This course focuses on how to design and build secure systems with a human-centric focus. We will look at basic principles of human-computer interaction, and apply these insights to the design of secure systems with the goal of developing security measures that respect human performance and their goals within a system.
About this Course
Skills you will gain
University of Maryland, College Park
The University of Maryland is the state's flagship university and one of the nation's preeminent public research universities. A global leader in research, entrepreneurship and innovation, the university is home to more than 37,000 students, 9,000 faculty and staff, and 250 academic programs. Its faculty includes three Nobel laureates, three Pulitzer Prize winners, 47 members of the national academies and scores of Fulbright scholars. The institution has a $1.8 billion operating budget, secures $500 million annually in external research funding and recently completed a $1 billion fundraising campaign.
- 5 stars69.43%
- 4 stars23.78%
- 3 stars4.25%
- 2 stars1.12%
- 1 star1.40%
TOP REVIEWS FROM USABLE SECURITY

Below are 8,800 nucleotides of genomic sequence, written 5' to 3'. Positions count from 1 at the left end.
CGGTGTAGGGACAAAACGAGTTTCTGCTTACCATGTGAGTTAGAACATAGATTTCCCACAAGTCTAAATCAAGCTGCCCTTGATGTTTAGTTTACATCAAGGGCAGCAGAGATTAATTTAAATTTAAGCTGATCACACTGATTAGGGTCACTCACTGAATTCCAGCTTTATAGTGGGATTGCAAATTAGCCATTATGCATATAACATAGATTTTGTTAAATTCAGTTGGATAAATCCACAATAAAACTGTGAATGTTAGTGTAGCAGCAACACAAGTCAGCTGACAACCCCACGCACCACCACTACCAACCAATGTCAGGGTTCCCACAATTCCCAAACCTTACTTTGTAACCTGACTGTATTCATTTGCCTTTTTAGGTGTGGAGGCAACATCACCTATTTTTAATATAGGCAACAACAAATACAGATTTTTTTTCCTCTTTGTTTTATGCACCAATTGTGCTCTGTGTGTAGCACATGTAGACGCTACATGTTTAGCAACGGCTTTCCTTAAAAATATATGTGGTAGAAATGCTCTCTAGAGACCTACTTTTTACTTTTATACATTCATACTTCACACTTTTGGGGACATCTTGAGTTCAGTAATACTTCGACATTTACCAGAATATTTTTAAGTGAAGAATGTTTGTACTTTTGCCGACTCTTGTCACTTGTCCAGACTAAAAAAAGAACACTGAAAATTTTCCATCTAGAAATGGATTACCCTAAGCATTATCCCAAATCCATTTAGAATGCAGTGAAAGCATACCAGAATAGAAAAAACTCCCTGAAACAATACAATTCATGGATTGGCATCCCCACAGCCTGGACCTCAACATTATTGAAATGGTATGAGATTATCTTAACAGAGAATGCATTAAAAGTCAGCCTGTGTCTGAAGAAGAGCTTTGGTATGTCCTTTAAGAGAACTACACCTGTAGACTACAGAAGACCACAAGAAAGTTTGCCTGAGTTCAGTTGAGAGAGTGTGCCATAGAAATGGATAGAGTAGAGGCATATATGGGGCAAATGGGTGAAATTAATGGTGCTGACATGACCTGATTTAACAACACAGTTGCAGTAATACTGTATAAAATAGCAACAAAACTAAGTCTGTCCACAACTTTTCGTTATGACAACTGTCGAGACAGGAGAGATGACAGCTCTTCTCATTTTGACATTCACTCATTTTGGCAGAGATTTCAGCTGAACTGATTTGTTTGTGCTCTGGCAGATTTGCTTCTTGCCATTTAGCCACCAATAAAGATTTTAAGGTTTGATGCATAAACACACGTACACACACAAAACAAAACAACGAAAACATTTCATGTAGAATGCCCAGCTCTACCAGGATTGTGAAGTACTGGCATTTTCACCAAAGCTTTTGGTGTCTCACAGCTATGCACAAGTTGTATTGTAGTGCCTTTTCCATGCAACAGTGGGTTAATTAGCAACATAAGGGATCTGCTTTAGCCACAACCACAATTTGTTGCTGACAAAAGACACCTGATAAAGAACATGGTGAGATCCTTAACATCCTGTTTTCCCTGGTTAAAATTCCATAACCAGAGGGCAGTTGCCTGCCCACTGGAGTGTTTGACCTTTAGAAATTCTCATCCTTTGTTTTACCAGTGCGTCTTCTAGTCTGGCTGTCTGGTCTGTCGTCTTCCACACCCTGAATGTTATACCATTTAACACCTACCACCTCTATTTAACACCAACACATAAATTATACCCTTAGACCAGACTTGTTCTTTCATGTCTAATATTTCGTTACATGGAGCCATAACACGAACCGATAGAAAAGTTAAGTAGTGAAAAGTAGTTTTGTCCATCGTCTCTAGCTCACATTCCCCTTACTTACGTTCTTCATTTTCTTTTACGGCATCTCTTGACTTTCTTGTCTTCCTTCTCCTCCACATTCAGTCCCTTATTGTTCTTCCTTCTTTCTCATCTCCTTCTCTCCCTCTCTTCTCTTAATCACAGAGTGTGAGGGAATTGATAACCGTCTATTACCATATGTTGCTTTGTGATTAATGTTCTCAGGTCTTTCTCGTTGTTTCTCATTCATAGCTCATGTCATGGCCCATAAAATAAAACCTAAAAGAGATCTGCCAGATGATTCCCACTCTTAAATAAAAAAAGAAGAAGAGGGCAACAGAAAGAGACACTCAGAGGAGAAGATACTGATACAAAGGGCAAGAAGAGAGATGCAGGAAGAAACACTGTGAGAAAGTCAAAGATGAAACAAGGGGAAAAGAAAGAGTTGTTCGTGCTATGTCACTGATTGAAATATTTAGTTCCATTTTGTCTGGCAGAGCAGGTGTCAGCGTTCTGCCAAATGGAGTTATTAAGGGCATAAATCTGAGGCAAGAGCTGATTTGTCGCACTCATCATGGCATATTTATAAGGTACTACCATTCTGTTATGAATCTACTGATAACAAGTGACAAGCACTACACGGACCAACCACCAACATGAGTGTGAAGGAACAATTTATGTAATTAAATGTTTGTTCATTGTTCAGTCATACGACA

This course gave me an understanding of Usable Security which I did not have before. The work that it takes or should take into creating systems for users is more intricate than I ever thought.
I think the most interesting part is how the readings, while not the most recent research, are still 100% applicable today. The industry hasn't moved very much in terms of usable security practices.
This course has much detailed information about the topic. The instructor went to a large extent to make us learn the topic well. Overall the course is recommended. It is good course.
Great course with enriching materials to support. It has given me a headstart to understand more concepts. Thank you Professor Jennifer for your structured, easy to understand course structure.
About the Cybersecurity Specialization
The Cybersecurity Specialization covers the fundamental concepts underlying the construction of secure systems, from the hardware to the software to the human-computer interface, with the use of cryptography to secure interactions. These concepts are illustrated with examples drawn from modern practice, and augmented with hands-on exercises involving relevant tools and techniques. Successful participants will develop a way of thinking that is security-oriented, better understanding how to think about adversaries and how to build systems that defend against them.
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